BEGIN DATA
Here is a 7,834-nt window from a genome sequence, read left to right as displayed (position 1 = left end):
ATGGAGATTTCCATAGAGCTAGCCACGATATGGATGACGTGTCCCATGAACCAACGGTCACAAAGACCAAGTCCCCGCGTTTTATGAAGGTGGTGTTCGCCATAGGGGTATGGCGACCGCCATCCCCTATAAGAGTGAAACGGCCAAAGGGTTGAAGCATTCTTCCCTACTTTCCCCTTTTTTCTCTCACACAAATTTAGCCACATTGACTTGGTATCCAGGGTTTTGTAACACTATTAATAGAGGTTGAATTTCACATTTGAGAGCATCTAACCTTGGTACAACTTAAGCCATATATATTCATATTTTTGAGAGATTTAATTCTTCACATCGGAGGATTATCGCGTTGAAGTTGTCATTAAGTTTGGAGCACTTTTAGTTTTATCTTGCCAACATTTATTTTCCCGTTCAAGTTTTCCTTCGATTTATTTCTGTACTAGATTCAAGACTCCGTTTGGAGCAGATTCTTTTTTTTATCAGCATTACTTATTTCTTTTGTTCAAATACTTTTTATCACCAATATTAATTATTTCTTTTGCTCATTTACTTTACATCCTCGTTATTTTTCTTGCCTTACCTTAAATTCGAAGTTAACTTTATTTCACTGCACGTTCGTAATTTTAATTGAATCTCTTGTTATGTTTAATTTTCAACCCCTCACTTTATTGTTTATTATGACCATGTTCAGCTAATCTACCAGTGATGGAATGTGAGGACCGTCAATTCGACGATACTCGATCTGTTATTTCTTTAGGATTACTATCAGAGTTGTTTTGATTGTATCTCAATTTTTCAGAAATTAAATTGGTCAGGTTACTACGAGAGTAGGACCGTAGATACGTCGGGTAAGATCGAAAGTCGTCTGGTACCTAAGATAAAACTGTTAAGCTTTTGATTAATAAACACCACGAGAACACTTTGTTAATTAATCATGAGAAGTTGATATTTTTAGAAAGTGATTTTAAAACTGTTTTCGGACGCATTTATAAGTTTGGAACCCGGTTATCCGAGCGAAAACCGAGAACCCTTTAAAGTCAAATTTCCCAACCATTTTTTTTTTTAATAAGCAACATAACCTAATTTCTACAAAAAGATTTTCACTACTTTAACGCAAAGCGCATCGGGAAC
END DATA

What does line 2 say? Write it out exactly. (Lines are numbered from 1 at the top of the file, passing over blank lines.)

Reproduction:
ATGGAGATTTCCATAGAGCTAGCCACGATATGGATGACGTGTCCCATGAACCAACGGTCACAAAGACCAAGTCCCCGCGTTTTATGAAGGTGGTGTTCGCCATAGGGGTATGGCGACCGCCATCCCCTATAAGAGTGAAACGGCCAAAGGGTTGAAGCATTCTTCCCTACTTTCCCCTTTTTTCTCTCACACAAATTTAGCCACATTGACTTGGTATCCAGGGTTTTGTAACACTATTAATAGAGGTTGAATTTCACATTTGAGAGCATCTAACCTTGGTACAACTTAAGCCATATATATTCATATTTTTGAGAGATTTAATTCTTCACATCGGAGGATTATCGCGTTGAAGTTGTCATTAAGTTTGGAGCACTTTTAGTTTTATCTTGCCAACATTTATTTTCCCGTTCAAGTTTTCCTTCGATTTATTTCTGTACTAGATTCAAGACTCCGTTTGGAGCAGATTCTTTTTTTTATCAGCATTACTTATTTCTTTTGTTCAAATACTTTTTATCACCAATATTAATTATTTCTTTTGCTCATTTACTTTACATCCTCGTTATTTTTCTTGCCTTACCTTAAATTCGAAGTTAACTTTATTTCACTGCACGTTCGTAATTTTAATTGAATCTCTTGTTATGTTTAATTTTCAACCCCTCACTTTATTGTTTATTATGACCATGTTCAGCTAATCTACCAGTGATGGAATGTGAGGACCGTCAATTCGACGATACTCGATCTGTTATTTCTTTAGGATTACTATCAGAGTTGTTTTGATTGTATCTCAATTTTTCAGAAATTAAATTGGTCAGGTTACTACGAGAGTAGGACCGTAGATACGTCGGGTAAGATCGAAAGTCGTCTGGTACCTAAGATAAAACTGTTAAGCTTTTGATTAATAAACACCACGAGAACACTTTGTTAATTAATCATGAGAAGTTGATATTTTTAGAAAGTGATTTTAAAACTGTTTTCGGACGCATTTATAAGTTTGGAACCCGGTTATCCGAGCGAAAACCGAGAACCCTTTAAAGTCAAATTTCCCAACCATTTTTTTTTTTAATAAGCAACATAACCTAATTTCTACAAAAAGATTTTCACTACTTTAACGCAAAGCGCATCGGGAAC